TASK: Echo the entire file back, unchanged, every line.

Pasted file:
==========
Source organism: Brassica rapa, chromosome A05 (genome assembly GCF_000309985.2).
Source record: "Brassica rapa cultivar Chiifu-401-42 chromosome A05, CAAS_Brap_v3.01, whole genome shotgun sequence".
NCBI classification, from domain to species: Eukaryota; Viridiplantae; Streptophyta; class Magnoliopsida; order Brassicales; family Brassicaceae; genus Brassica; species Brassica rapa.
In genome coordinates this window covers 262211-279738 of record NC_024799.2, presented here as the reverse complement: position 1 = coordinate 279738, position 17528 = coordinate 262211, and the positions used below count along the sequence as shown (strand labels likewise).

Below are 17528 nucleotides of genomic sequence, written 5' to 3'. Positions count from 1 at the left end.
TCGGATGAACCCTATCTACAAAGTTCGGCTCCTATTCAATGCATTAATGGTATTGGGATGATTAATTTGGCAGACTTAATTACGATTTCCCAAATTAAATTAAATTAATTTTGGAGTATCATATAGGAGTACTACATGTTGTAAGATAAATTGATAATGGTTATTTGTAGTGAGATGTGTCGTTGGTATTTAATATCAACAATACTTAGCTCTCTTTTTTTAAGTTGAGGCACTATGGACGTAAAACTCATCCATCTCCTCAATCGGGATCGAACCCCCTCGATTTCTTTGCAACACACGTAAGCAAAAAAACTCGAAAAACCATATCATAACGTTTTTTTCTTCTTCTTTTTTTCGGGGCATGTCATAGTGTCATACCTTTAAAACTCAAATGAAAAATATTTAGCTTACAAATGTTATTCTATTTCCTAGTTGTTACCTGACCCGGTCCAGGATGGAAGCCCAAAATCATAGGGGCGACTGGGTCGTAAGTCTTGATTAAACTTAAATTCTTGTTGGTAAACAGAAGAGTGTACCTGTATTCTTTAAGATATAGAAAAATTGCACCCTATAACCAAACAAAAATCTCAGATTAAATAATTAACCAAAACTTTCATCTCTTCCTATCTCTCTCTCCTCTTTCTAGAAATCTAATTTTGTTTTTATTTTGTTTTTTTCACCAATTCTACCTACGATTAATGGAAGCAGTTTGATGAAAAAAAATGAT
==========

Source organism: Brassica rapa, chromosome A05 (genome assembly GCF_000309985.2).
Source record: "Brassica rapa cultivar Chiifu-401-42 chromosome A05, CAAS_Brap_v3.01, whole genome shotgun sequence".
NCBI classification, from domain to species: Eukaryota; Viridiplantae; Streptophyta; class Magnoliopsida; order Brassicales; family Brassicaceae; genus Brassica; species Brassica rapa.
In genome coordinates this window covers 262211-279738 of record NC_024799.2, presented here as the reverse complement: position 1 = coordinate 279738, position 17528 = coordinate 262211, and the positions used below count along the sequence as shown (strand labels likewise).

Below are 17528 nucleotides of genomic sequence, written 5' to 3'. Positions count from 1 at the left end.
TCGGATGAACCCTATCTACAAAGTTCGGCTCCTATTCAATGCATTAATGGTATTGGGATGATTAATTTGGCAGACTTAATTACGATTTCCCAAATTAAATTAAATTAATTTTGGAGTATCATATAGGAGTACTACATGTTGTAAGATAAATTGATAATGGTTATTTGTAGTGAGATGTGTCGTTGGTATTTAATATCAACAATACTTAGCTCTCTTTTTTTAAGTTGAGGCACTATGGACGTAAAACTCATCCATCTCCTCAATCGGGATCGAACCCCCTCGATTTCTTTGCAACACACGTAAGCAAAAAAACTCGAAAAACCATATCATAACGTTTTTTTCTTCTTCTTTTTTTCGGGGCATGTCATAGTGTCATACCTTTAAAACTCAAATGAAAAATATTTAGCTTACAAATGTTATTCTATTTCCTAGTTGTTACCTGACCCGGTCCAGGATGGAAGCCCAAAATCATAGGGGCGACTGGGTCGTAAGTCTTGATTAAACTTAAATTCTTGTTGGTAAACAGAAGAGTGTACCTGTATTCTTTAAGATATAGAAAAATTGCACCCTATAACCAAACAAAAATCTCAGATTAAATAATTAACCAAAACTTTCATCTCTTCCTATCTCTCTCTCCTCTTTCTAGAAATCTAATTTTGTTTTTATTTTGTTTTTTTCACCAATTCTACCTACGATTAATGGAAGCAGTTTGATGAAAAAAAATGAT